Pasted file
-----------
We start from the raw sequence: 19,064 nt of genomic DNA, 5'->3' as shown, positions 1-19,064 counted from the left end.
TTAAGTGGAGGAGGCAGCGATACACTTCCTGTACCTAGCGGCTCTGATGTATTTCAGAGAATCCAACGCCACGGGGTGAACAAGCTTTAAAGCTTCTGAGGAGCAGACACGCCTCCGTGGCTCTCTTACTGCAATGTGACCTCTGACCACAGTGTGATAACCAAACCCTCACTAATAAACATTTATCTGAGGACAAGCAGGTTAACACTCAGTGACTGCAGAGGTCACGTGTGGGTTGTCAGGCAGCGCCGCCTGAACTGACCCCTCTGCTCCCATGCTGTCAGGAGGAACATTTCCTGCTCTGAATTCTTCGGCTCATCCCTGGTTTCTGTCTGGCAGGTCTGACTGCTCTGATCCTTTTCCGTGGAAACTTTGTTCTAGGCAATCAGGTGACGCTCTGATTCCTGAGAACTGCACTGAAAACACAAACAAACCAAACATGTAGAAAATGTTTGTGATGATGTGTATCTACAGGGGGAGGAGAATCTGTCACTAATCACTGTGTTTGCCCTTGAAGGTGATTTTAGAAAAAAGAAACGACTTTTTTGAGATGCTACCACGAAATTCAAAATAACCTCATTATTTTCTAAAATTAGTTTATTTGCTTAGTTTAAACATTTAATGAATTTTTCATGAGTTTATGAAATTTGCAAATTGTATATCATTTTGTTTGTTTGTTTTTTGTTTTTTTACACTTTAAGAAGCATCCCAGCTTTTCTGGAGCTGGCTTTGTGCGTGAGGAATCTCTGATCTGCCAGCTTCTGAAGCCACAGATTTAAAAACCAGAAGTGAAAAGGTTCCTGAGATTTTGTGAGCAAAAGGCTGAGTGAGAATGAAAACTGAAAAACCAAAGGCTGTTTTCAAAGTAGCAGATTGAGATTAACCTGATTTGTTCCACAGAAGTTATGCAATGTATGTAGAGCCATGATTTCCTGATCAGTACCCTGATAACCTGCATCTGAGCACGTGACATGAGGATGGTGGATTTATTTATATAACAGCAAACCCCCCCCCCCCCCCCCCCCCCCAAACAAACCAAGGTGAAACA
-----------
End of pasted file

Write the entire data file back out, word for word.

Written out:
We start from the raw sequence: 19,064 nt of genomic DNA, 5'->3' as shown, positions 1-19,064 counted from the left end.
TTAAGTGGAGGAGGCAGCGATACACTTCCTGTACCTAGCGGCTCTGATGTATTTCAGAGAATCCAACGCCACGGGGTGAACAAGCTTTAAAGCTTCTGAGGAGCAGACACGCCTCCGTGGCTCTCTTACTGCAATGTGACCTCTGACCACAGTGTGATAACCAAACCCTCACTAATAAACATTTATCTGAGGACAAGCAGGTTAACACTCAGTGACTGCAGAGGTCACGTGTGGGTTGTCAGGCAGCGCCGCCTGAACTGACCCCTCTGCTCCCATGCTGTCAGGAGGAACATTTCCTGCTCTGAATTCTTCGGCTCATCCCTGGTTTCTGTCTGGCAGGTCTGACTGCTCTGATCCTTTTCCGTGGAAACTTTGTTCTAGGCAATCAGGTGACGCTCTGATTCCTGAGAACTGCACTGAAAACACAAACAAACCAAACATGTAGAAAATGTTTGTGATGATGTGTATCTACAGGGGGAGGAGAATCTGTCACTAATCACTGTGTTTGCCCTTGAAGGTGATTTTAGAAAAAAGAAACGACTTTTTTGAGATGCTACCACGAAATTCAAAATAACCTCATTATTTTCTAAAATTAGTTTATTTGCTTAGTTTAAACATTTAATGAATTTTTCATGAGTTTATGAAATTTGCAAATTGTATATCATTTTGTTTGTTTGTTTTTTGTTTTTTTACACTTTAAGAAGCATCCCAGCTTTTCTGGAGCTGGCTTTGTGCGTGAGGAATCTCTGATCTGCCAGCTTCTGAAGCCACAGATTTAAAAACCAGAAGTGAAAAGGTTCCTGAGATTTTGTGAGCAAAAGGCTGAGTGAGAATGAAAACTGAAAAACCAAAGGCTGTTTTCAAAGTAGCAGATTGAGATTAACCTGATTTGTTCCACAGAAGTTATGCAATGTATGTAGAGCCATGATTTCCTGATCAGTACCCTGATAACCTGCATCTGAGCACGTGACATGAGGATGGTGGATTTATTTATATAACAGCAAACCCCCCCCCCCCCCCCCCCCCCCAAACAAACCAAGGTGAAACA